Article in Sunday Express Magazine Today

Article in Sunday Express Magazine Today

A poignant article appeared in the Sunday Express Magazine today which included Sharon's story (Shazican). This brave woman lost her battle with ovarian cancer on 5th March. She had given a telephone interview a couple of weeks beforehand and her story appeared, with her family's wholehearted support, in today's Sunday Express.

The online article can be read at: express.co.uk/life-style/he...

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  • Well done, fantastic article even though it did make me cry xxx

  • Yes it made me cry because Sharon was so selfless. When I last spoke to her about the interview she said she was doing it for other women in Scotland and it had been a comfort to her to know that some women would have access to it now even though it was too late for her. I cried for her bravery and that of her husband and sons. However Sharon's legacy lives on and that's to be celebrated. xx

  • So very true Annie, Sharon, you and so many other women on here are making such a huge contribution to raising the awareness of Ovarian Cancer, the only good things to come out this life changing personal battle have been, are realising what is truly important in life and meeting such inspirational women I would never had the pleasure of meeting otherwise x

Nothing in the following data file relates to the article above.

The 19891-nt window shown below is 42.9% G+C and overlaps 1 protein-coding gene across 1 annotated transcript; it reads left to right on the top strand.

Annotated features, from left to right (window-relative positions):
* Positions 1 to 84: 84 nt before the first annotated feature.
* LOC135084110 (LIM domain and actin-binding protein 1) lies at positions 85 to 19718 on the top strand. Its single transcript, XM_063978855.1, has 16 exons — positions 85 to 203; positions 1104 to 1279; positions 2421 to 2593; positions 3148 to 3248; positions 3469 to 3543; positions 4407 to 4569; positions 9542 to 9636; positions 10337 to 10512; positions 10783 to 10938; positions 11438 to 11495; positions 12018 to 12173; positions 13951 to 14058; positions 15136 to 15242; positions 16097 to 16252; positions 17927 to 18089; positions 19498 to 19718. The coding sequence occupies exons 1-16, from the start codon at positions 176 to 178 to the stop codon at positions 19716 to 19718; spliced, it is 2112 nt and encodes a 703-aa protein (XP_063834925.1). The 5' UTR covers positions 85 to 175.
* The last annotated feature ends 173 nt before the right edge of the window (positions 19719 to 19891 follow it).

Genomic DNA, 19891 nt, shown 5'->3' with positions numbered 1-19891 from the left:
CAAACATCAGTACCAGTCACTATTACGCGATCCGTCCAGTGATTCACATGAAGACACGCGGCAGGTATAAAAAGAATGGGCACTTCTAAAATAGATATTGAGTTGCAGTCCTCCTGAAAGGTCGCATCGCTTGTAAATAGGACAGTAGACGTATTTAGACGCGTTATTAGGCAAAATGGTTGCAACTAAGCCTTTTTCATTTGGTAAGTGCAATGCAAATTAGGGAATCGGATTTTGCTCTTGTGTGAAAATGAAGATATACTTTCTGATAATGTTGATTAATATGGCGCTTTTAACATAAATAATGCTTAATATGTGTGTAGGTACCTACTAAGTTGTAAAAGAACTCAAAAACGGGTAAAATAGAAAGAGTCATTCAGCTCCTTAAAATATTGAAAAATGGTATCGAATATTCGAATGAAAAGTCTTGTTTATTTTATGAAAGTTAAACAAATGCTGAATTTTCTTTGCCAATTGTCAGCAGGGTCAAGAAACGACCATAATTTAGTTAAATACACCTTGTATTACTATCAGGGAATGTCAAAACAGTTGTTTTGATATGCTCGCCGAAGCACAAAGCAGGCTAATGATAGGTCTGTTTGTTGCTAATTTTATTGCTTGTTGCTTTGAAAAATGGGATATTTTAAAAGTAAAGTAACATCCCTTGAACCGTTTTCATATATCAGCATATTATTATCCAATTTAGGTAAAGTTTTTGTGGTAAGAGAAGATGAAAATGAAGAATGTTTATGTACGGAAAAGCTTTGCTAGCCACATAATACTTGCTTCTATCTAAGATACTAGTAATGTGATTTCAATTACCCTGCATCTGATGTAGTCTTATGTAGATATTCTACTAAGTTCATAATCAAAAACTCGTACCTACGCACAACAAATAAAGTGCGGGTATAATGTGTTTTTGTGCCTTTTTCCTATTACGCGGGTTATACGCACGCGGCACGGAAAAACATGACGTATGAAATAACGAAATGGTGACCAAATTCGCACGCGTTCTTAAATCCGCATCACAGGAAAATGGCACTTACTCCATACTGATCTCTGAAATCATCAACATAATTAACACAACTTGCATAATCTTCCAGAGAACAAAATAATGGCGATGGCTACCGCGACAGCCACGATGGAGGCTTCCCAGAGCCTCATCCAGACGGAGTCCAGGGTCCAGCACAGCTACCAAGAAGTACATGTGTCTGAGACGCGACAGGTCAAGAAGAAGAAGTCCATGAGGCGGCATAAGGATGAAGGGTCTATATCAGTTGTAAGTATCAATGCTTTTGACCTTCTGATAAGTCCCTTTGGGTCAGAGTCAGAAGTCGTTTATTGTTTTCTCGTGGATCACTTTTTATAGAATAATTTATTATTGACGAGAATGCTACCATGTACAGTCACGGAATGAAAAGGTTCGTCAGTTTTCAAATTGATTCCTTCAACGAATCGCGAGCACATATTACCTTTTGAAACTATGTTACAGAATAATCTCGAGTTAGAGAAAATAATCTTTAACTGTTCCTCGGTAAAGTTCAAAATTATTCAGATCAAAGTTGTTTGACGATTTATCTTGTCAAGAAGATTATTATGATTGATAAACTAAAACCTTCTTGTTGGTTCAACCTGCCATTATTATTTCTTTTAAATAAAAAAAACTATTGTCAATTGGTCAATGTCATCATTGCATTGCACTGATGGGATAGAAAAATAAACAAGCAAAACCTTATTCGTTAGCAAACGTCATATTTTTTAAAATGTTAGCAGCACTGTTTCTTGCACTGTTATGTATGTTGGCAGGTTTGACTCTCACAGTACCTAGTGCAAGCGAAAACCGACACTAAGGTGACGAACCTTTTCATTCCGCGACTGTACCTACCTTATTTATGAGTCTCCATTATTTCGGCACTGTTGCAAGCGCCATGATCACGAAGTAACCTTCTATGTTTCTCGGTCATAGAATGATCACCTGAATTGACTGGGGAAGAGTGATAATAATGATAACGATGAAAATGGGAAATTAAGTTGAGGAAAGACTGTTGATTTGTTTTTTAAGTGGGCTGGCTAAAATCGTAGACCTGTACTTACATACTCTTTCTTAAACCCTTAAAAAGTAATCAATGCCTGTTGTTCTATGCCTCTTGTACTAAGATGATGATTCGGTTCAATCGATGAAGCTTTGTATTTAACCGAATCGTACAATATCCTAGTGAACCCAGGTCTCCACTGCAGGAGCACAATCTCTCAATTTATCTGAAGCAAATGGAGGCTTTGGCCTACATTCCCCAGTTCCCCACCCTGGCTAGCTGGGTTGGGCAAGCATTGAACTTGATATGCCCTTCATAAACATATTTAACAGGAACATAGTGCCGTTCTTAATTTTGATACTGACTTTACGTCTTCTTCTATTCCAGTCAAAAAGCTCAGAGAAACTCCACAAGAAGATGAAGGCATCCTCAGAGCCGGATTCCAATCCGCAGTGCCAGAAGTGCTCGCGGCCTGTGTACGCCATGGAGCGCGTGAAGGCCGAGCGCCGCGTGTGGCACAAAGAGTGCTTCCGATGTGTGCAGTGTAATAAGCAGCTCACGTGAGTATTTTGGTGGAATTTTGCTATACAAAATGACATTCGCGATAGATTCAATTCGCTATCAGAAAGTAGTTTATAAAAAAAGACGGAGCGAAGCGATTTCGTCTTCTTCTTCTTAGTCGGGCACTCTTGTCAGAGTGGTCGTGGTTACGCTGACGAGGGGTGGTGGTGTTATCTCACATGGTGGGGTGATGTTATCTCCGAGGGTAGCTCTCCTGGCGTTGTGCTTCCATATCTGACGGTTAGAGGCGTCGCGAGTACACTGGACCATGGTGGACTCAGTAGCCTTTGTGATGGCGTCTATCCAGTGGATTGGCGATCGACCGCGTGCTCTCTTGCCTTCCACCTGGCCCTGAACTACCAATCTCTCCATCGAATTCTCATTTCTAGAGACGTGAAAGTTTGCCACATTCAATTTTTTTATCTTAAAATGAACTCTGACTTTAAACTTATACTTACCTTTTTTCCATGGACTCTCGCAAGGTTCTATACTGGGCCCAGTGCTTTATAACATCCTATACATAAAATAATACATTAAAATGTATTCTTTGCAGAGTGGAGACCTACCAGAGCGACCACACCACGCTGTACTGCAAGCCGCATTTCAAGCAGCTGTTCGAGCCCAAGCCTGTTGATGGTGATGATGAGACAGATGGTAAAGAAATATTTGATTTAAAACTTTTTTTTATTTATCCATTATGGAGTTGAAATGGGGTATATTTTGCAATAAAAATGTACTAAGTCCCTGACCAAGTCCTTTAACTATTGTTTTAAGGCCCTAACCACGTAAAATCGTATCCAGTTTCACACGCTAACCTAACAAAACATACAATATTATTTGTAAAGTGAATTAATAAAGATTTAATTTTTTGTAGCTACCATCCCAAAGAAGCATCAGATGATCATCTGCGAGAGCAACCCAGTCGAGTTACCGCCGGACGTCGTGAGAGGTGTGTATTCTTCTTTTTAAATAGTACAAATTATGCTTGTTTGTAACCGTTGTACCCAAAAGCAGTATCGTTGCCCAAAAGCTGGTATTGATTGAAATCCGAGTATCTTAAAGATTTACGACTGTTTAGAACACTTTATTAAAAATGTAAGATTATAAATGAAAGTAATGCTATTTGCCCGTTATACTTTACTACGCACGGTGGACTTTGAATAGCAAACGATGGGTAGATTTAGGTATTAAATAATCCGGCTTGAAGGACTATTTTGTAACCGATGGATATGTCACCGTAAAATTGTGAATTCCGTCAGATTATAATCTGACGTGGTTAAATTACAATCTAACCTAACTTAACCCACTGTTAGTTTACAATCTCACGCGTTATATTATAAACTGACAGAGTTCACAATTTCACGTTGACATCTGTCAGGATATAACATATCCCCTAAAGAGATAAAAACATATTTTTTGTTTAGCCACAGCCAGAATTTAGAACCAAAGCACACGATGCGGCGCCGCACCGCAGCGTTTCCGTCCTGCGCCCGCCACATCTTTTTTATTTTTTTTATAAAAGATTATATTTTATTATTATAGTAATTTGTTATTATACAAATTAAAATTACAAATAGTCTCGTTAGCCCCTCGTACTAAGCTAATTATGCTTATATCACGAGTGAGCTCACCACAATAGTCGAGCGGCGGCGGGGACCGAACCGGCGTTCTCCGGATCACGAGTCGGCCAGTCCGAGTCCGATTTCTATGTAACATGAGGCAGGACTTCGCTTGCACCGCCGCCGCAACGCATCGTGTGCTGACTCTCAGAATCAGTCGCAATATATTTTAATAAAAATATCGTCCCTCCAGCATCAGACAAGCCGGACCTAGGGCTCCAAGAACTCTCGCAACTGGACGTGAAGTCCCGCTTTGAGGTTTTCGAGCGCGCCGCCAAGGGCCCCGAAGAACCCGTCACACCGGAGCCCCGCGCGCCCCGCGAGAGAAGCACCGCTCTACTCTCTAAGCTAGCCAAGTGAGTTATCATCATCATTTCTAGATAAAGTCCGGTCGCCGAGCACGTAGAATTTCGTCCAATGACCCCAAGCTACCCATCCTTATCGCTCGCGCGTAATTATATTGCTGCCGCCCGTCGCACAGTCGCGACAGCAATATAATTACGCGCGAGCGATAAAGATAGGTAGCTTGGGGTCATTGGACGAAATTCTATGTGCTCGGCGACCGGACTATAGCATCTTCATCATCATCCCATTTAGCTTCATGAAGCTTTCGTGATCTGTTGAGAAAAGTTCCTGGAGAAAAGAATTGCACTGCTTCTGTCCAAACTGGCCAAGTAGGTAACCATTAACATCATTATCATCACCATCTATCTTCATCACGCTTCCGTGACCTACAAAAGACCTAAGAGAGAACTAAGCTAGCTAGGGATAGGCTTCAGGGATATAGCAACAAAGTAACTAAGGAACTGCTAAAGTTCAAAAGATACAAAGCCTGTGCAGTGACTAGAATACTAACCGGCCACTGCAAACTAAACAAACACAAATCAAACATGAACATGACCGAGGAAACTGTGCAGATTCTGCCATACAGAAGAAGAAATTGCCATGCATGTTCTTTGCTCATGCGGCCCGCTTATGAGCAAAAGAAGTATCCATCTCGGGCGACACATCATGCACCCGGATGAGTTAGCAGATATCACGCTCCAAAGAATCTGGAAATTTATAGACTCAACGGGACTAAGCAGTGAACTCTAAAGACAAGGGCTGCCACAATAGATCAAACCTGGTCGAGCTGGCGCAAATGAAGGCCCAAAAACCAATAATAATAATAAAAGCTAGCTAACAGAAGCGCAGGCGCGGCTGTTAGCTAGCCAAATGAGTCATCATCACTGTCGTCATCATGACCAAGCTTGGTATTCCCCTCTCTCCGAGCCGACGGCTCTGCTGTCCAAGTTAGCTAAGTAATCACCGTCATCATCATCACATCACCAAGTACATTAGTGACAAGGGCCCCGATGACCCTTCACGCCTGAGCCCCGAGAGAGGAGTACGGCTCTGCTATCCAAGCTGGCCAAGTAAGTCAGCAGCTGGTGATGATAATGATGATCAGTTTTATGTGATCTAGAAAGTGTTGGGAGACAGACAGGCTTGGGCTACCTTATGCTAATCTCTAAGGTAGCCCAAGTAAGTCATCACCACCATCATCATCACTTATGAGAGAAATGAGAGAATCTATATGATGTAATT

• All the men and women who post on this site are an inspiration. It's wonderful they share their experiences and thoughts. When I met the Minister of Health for Wales he said I was a discerning patient and he gave the impression, wittingly or unwittingly, that the NHS and politicians - particularly in Wales - depend on the electorate being undiscerning and not questioning anything. The NHS in Wales is all smoke and mirrors and it's really difficult to find out anything.

    Thank goodness for all the men and women on this site who've posted and shared because every single one of them makes a contribution to awareness-raising and to the battle for fair treatment. xxx Annie

  • I managed to find one free of charge in Waitrose. I don't usually read the Sunday Express but it did come up trumps for our cause. xxxx Lots of love xx Annie

  • Yes, you put your finger on it Millie. Had Sharon been given Avastin we would know she'd had every possible opportunity to fight this disease. As it is we must live with that ghastly thought that things might have been different. Nobody should have to live with that thought. xxxxx